What Happens During the Nitration of Toluene?

During the nitration of toluene, one or more of the hydrogen atoms in the benzene ring are replaced by a nitro group. The number of hydrogens that are replaced by the nitro groups depends on the conditions of the reaction, such as temperature.

Nitration of toluene requires a mixture of concentrated nitric acid and concentrated sulfuric acid. The nitric acid is the donor for the nitro group, and sulfuric acid acts as a catalyst to the reaction. Sulfuric acid also absorbs the water that forms over the course of the reaction. The nitro group bonds with the benzene ring, and through the rearrangement of bonds, it replaces a hydrogen atom in the benzene ring. This mechanism of substituting a hydrogen atom for a nitro group is called an electrophilic substitution.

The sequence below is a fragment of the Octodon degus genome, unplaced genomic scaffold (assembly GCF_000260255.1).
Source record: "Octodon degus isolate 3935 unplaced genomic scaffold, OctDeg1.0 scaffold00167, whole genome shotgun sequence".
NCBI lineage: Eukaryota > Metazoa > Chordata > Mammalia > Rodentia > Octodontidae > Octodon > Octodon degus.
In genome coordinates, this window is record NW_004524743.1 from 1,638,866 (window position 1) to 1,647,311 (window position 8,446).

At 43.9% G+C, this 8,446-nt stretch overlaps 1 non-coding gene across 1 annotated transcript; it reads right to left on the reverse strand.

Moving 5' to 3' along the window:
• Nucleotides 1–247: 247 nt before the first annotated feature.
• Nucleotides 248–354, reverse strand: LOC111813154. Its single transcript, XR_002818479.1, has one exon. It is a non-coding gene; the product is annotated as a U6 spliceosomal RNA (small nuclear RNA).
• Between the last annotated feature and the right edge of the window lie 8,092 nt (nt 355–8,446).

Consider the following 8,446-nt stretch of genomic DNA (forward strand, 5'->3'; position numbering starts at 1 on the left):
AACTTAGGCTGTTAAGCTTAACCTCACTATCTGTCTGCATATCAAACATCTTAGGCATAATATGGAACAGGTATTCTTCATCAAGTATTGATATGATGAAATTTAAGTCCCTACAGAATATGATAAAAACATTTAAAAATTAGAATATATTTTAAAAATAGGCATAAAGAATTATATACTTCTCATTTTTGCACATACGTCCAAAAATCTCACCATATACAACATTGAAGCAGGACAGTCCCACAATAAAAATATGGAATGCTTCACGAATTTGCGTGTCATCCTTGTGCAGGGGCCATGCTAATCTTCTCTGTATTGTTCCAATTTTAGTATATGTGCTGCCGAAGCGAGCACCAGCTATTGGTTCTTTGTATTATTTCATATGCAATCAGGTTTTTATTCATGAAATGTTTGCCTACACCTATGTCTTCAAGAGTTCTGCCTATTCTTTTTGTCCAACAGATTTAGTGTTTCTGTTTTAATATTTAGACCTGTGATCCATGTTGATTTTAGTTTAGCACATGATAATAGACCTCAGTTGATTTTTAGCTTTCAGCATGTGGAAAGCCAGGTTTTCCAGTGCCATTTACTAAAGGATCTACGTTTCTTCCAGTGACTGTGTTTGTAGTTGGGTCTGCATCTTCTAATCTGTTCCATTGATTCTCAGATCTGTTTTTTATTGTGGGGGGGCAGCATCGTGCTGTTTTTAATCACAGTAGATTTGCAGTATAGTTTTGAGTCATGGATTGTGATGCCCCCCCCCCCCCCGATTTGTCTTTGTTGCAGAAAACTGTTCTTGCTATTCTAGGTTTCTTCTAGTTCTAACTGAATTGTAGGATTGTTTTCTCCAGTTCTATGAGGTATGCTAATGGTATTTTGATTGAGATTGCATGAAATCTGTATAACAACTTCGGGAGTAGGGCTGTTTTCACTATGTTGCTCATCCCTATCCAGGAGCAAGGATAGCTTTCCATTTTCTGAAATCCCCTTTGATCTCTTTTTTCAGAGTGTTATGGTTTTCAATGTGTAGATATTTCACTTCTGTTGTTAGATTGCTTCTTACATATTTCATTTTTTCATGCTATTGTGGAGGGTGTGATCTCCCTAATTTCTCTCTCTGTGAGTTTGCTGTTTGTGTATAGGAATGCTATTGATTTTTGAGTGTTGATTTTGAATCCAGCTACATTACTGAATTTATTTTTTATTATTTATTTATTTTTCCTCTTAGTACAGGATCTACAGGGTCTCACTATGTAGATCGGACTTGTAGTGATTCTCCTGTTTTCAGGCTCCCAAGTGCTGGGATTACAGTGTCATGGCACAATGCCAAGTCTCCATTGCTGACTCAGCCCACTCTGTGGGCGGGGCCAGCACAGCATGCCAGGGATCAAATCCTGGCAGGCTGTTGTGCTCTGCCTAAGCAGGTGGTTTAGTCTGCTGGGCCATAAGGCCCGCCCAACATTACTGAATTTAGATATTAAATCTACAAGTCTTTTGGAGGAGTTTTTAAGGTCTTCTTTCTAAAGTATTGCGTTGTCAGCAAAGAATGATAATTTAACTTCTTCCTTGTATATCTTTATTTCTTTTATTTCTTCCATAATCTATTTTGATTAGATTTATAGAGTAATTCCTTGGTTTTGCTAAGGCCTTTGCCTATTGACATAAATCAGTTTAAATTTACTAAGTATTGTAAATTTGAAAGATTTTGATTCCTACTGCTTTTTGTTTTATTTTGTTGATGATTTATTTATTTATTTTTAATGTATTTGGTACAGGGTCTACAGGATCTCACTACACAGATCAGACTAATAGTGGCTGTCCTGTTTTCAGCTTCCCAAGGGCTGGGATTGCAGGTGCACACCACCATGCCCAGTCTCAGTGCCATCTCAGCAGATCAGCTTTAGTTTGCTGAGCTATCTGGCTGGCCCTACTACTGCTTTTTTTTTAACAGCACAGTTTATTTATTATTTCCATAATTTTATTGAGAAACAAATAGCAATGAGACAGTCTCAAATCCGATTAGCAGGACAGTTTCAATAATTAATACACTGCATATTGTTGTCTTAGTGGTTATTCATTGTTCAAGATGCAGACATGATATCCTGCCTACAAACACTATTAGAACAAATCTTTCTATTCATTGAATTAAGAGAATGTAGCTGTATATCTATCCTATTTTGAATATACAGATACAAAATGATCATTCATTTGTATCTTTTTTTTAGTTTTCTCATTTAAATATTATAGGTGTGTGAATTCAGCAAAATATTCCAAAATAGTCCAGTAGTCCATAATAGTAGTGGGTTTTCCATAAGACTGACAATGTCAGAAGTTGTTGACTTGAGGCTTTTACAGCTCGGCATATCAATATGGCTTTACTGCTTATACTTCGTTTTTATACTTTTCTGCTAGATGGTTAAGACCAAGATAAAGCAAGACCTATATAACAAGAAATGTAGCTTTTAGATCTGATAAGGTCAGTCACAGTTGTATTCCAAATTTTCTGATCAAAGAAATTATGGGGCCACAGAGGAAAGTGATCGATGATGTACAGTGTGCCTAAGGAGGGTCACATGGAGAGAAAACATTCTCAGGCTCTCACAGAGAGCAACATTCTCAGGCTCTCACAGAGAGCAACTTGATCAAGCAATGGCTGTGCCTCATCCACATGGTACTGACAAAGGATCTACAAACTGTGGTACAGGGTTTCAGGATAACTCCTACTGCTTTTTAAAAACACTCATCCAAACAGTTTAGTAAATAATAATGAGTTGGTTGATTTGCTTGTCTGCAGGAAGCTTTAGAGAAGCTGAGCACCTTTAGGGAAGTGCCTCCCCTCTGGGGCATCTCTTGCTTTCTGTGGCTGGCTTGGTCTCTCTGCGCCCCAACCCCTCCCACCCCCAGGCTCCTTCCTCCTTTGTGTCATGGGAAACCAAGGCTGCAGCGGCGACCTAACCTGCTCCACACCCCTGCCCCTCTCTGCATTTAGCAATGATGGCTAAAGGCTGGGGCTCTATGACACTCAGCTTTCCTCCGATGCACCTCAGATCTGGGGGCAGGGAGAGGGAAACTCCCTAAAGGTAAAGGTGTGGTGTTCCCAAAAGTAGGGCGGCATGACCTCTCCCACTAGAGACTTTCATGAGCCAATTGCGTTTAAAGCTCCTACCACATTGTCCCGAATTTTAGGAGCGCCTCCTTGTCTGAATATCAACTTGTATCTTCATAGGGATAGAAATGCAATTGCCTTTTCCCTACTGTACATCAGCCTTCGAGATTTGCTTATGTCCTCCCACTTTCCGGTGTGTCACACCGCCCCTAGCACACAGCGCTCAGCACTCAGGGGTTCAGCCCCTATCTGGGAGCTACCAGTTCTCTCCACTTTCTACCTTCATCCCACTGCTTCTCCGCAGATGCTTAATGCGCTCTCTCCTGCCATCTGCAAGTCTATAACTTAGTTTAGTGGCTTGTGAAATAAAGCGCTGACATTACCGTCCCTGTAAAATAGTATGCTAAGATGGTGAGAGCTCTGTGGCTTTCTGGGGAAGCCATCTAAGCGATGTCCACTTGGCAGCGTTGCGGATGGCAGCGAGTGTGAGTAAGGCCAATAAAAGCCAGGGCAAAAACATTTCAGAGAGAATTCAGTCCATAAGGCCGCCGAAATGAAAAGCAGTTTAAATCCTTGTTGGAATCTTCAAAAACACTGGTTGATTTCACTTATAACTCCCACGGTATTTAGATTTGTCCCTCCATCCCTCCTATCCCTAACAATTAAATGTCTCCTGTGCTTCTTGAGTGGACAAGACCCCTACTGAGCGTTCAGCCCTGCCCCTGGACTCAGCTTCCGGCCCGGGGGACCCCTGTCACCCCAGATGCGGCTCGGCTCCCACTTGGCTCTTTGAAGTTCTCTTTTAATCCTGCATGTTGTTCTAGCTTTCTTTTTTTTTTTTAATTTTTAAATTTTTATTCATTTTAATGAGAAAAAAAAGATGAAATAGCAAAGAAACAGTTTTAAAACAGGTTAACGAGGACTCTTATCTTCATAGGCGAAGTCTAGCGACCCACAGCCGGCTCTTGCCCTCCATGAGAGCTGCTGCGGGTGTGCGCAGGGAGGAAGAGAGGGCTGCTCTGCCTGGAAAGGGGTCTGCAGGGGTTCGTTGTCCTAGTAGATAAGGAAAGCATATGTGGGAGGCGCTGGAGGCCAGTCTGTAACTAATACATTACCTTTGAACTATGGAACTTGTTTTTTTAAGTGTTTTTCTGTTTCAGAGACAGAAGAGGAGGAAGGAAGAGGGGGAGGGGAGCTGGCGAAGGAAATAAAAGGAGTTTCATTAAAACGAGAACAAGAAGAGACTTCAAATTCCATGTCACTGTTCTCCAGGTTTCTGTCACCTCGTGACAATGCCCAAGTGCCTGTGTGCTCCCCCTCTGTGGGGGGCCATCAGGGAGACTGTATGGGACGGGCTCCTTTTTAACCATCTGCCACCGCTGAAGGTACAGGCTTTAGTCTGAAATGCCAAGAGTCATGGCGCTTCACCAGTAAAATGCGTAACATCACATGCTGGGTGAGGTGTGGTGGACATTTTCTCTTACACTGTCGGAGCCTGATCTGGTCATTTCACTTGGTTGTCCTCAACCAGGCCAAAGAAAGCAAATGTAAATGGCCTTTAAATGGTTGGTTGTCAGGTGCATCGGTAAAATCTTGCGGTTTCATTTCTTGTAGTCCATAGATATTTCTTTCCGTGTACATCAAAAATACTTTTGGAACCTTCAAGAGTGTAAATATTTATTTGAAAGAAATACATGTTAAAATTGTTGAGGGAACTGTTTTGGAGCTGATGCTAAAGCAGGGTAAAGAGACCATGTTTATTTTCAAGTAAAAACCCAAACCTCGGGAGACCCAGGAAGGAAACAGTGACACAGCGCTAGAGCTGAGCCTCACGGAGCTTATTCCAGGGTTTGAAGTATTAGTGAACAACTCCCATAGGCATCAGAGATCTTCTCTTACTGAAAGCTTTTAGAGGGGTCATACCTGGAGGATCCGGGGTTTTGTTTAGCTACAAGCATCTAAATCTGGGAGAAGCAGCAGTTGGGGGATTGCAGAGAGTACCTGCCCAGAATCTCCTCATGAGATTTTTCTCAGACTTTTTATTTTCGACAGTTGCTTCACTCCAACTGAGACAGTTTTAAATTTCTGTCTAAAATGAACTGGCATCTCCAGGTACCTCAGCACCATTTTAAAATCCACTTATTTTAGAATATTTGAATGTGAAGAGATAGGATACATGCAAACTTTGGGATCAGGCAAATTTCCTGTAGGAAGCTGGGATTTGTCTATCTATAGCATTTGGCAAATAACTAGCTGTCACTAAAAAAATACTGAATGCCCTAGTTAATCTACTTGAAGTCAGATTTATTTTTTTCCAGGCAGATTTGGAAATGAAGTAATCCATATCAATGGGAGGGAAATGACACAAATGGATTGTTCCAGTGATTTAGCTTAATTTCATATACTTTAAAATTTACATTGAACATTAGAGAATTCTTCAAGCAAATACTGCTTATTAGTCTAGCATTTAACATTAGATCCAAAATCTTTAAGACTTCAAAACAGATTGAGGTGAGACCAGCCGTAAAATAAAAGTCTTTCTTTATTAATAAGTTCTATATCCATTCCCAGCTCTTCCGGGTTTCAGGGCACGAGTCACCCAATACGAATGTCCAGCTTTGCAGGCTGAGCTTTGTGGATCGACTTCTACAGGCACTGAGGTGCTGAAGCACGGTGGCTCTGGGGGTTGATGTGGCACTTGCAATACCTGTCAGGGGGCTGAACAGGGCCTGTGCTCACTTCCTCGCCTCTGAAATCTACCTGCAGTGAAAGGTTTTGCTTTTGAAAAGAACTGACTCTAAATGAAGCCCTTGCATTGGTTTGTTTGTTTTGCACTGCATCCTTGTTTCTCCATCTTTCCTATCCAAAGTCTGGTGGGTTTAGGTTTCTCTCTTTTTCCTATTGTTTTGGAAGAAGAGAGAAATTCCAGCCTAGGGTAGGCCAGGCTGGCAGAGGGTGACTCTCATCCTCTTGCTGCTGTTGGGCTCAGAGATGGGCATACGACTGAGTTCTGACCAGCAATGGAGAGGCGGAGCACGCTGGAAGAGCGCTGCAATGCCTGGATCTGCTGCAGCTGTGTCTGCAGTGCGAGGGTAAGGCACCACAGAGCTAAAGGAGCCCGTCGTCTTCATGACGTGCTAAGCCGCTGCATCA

Toluene reacts much faster than benzene in nitration reactions because the methyl group pushes the electrons toward the ring, thus increasing its reactivity and making it more susceptible to electrophilic substitution. Depending on the position at which the nitro group is added, relative to the methyl group in toluene, two isomers can be formed in this reaction. Since methyl groups are 2,4-directing, a mixture of 2-nitromethylbenzene or 4-nitromethylbenzene is formed. A small quantity of dinitrotoluene forms as well, but it is harder to form trinitrotoluene. This is because adding nitro groups to the benzene ring of toluene decreases its reactivity.